There was panic on the global equity markets as investors rotated out of shares and into “safe haven” assets such as gold, which continues to shoot higher. At the time of writing it is just under $1,852 an ounce, having surged 14% in the past 30 days (it’s up 47% in the past year). Another “safe haven” that has seen massive inflows is government bonds, and we’ve seen some chunky moves here, with yields on US Treasuries at levels last seen when Eisenhower was in the White House.
While there is no denying that the catalyst for the slide in equity markets – fears of a ‘double-dip’ recession and deleveraging slowing the pace of a future recovery – is real, the market reaction to me looks excessive. Concerns have been heightened by weak GDP readings across many of the world’s leading economies, however, low growth and high debt are hardly new concerns, and I believe that markets have more than moved to compensate for a more adverse scenario playing out. Moreover, given the hysterical tone of much of the financial commentary I’ve recently read, my view is that we are in and around the point of maximum bearishness (recall, however, the old stock market adage that nobody rings a bell at the top and bottom of the market!), and that shares will rebound significantly between now and the end of 2011.
While there’s no denying that the economic outlook is gloomy, things are nowhere near as bad as they were in 2008 (comparisons with 2008 have been repeatedly made this week) and it shouldn’t be forgotten that corporate balance sheets have dramatically improved since the onset of the global financial crisis (one article I read this week said that US and European corporates are sitting on $3trn in cash). Furthermore, with government bond yields at record lows and sovereign balance sheets in rag order, minuscule returns on cash and gold looking frothy (in the short-term, as it has spiked well above trend, however, the long-term fundamentals remain intact), I would submit that bluechips with strong balance sheets and well-covered dividends (dividend yields for many large corporations stand at a multiple of their countries’ bond yields) are looking particularly attractive here to people with money to invest.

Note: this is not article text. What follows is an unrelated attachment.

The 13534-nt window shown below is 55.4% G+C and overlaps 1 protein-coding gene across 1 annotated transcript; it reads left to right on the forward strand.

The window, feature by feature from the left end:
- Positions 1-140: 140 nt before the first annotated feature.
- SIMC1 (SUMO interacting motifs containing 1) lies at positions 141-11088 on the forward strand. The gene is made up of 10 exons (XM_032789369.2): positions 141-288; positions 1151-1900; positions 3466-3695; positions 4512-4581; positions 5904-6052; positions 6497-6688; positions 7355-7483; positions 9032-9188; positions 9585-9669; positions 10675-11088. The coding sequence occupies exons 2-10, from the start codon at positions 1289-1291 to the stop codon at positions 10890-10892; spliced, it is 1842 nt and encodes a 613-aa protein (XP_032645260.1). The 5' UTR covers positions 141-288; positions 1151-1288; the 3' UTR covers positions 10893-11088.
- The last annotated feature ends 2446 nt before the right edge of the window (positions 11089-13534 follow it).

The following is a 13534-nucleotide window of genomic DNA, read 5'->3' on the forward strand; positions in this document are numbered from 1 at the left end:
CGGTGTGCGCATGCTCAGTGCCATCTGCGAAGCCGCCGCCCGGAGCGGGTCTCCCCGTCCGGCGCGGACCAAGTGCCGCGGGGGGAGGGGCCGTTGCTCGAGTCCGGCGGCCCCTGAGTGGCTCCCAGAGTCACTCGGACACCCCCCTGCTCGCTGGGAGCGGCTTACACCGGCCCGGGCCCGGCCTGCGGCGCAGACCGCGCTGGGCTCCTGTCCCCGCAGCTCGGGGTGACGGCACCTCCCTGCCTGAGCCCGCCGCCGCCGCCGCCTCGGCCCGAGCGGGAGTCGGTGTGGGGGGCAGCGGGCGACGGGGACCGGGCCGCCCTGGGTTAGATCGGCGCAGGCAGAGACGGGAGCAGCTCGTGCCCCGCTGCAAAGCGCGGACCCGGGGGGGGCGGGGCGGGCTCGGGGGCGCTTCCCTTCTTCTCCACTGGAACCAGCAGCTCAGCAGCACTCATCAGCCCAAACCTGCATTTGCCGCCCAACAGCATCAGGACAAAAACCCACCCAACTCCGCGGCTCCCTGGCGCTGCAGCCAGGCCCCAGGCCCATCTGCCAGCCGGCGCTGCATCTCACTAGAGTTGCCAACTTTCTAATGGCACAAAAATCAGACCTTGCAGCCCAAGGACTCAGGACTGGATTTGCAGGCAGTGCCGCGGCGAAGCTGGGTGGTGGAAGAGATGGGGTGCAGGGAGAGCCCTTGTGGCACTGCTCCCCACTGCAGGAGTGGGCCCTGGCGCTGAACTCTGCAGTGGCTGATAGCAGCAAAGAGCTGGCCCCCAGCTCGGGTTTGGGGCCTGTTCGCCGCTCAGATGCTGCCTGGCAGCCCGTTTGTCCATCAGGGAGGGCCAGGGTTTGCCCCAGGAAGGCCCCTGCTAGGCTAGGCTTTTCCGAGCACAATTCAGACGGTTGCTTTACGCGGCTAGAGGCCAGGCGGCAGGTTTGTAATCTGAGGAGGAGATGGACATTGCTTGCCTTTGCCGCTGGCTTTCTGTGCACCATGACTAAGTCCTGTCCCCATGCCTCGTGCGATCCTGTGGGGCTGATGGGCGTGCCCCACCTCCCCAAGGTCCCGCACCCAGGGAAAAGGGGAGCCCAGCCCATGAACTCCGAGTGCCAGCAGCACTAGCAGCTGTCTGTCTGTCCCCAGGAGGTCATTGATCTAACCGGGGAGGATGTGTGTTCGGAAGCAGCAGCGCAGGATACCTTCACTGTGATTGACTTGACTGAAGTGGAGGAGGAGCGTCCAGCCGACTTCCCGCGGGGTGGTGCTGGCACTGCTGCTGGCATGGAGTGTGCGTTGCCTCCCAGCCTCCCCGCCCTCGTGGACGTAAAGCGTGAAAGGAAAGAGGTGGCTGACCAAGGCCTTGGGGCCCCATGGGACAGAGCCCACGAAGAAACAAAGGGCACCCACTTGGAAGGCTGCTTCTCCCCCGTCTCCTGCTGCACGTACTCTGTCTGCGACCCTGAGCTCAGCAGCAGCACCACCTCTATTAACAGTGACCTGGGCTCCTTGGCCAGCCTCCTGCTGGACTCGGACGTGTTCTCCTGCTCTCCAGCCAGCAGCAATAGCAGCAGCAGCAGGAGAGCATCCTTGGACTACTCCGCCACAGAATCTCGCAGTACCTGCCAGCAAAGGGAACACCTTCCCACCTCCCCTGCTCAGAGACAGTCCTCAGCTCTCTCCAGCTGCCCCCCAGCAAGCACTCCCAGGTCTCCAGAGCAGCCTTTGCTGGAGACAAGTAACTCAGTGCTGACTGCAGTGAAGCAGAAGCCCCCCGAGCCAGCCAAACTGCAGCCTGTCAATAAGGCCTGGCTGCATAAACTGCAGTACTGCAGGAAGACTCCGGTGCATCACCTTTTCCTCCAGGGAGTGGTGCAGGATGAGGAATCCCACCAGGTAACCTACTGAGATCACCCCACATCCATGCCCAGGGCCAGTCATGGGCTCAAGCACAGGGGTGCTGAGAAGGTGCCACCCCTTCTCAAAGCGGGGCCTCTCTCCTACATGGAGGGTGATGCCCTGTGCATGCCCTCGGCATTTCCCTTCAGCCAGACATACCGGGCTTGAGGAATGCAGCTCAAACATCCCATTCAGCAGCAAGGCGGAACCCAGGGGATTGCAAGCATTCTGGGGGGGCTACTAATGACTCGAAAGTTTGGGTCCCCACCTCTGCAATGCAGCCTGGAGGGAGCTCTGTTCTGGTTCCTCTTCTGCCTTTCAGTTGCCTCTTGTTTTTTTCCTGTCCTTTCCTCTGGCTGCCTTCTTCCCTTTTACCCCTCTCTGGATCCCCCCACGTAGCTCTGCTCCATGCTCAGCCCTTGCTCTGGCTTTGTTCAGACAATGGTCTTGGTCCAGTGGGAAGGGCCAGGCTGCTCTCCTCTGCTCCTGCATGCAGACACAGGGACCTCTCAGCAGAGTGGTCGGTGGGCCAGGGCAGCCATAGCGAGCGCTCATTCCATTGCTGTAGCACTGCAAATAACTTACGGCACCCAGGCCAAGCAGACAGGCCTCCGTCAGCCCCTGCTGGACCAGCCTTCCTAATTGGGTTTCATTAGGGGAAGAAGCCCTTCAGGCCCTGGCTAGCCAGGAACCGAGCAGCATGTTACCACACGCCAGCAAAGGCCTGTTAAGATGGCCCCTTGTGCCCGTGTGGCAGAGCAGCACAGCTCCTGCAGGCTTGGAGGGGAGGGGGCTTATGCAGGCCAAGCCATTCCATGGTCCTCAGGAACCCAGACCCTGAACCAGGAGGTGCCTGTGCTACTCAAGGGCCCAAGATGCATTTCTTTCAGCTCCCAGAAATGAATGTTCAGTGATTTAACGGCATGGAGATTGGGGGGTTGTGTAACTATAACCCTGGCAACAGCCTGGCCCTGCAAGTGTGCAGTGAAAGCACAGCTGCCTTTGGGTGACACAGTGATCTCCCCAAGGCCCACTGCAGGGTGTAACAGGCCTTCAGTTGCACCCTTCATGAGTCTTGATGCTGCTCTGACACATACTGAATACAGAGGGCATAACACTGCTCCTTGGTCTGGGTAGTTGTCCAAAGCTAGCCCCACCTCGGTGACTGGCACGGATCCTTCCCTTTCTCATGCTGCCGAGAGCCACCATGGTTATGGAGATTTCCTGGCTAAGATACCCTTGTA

It takes guts to step in when panic like this sets in. Perhaps the market has further to fall. But when sentiment turns, and the huge sums of cash that have been parked at near-zero returns in the money markets in recent weeks rotate back towards riskier assets, the rebound in equity markets (I can’t see the funds rotating into government bonds or precious metals, given where they are trading at) will be an extremely violent one.
Turning away from the overall market and to specific companies, I was amused to see stockbroker Peel Hunt use the recent UK riots as one of the reasons why it recommends Domino’s Pizza UK & Ireland plc to investors as a buy:
“We would also take seriously recent social developments, which even after calm has been restored, may result in a subtle shift between the considerations for going out as opposed to staying at home. This cannot be bad for the delivery business”
I was pleased to see solid interim results from Kerry Group during the week. Growth was led by its world-class Ingredients division. The company ”remains confident of achieving its growth targets for the full year and delivering 8-12% growth in adjusted EPS” as previously guided.
I recently commented about how there has been a spike in share buybacks. On Thursday Ryanair disclosed that it has bought back a further 1% of its shares. I wonder if any other Irish plcs will follow the lead set by it, Abbey and United Drug given the recent market falls.
Finally, looking to the week ahead, the main scheduled Irish corporate news will be the interim results from Kingspan (Monday), Tullow and Glanbia (both Wednesday) and Independent News & Media (Friday). Doubtless they will provide plenty of talking points.